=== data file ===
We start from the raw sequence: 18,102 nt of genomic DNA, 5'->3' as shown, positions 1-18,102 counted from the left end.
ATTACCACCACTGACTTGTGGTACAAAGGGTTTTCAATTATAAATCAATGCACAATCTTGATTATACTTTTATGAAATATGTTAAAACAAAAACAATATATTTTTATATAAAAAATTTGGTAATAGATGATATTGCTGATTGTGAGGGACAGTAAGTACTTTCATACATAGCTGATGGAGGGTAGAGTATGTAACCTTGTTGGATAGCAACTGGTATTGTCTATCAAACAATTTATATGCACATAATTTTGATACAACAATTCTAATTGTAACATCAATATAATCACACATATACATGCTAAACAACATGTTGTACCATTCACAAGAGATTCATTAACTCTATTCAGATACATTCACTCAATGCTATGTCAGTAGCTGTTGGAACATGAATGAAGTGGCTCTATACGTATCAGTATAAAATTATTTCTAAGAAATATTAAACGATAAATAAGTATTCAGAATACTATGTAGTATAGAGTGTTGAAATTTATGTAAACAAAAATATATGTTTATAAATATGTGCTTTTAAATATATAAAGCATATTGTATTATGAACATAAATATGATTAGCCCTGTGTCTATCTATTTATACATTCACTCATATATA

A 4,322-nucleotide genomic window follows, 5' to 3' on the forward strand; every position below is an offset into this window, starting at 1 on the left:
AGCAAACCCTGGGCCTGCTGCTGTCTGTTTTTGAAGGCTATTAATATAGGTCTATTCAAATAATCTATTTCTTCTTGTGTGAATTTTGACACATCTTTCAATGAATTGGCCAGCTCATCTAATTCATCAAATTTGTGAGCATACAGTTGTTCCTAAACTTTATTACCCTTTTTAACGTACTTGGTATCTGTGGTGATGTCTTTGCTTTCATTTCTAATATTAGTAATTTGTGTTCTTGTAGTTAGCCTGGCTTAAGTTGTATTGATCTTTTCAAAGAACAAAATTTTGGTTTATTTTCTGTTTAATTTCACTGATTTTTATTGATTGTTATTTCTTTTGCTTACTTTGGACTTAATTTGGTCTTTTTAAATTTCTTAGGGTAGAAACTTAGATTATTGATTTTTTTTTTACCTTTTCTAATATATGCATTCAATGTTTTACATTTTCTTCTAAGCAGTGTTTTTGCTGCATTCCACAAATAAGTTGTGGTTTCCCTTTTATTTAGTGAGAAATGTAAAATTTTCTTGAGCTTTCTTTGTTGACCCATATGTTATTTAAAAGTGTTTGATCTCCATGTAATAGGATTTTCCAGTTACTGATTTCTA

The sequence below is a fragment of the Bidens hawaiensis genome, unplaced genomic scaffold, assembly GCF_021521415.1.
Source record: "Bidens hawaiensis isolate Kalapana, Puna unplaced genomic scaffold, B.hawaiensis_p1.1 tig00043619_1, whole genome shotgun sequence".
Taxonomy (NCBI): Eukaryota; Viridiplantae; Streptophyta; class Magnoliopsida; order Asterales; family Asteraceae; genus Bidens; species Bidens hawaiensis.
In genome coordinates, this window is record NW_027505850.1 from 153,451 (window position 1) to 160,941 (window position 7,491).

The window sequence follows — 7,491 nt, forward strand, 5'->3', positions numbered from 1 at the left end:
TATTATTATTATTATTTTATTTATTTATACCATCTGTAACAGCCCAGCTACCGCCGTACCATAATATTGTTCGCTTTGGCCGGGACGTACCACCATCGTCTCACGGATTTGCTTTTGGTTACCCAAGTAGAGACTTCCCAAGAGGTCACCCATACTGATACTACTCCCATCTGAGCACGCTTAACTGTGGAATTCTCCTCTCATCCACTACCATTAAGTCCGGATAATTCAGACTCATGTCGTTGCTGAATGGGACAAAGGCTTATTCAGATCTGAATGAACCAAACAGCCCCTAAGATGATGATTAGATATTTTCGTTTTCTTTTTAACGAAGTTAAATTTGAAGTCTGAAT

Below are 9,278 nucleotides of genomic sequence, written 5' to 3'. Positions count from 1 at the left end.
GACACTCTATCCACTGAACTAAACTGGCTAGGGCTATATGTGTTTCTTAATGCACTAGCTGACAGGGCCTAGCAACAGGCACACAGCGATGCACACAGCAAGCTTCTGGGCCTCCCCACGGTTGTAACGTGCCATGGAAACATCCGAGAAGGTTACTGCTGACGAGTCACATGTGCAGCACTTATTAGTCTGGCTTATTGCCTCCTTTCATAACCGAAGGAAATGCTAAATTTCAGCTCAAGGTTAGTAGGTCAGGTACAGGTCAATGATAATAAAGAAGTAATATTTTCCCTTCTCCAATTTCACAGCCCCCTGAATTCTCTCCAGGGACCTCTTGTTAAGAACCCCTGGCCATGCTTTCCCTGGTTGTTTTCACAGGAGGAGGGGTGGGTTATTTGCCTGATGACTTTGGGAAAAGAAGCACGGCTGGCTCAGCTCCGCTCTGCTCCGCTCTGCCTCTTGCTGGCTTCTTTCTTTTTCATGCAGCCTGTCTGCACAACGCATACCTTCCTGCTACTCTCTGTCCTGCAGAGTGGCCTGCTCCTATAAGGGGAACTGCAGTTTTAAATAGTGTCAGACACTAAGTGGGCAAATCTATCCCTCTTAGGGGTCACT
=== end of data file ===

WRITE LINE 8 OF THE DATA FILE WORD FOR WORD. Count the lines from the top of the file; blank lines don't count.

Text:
In genome coordinates, this window is record NW_027505850.1 from 153,451 (window position 1) to 160,941 (window position 7,491).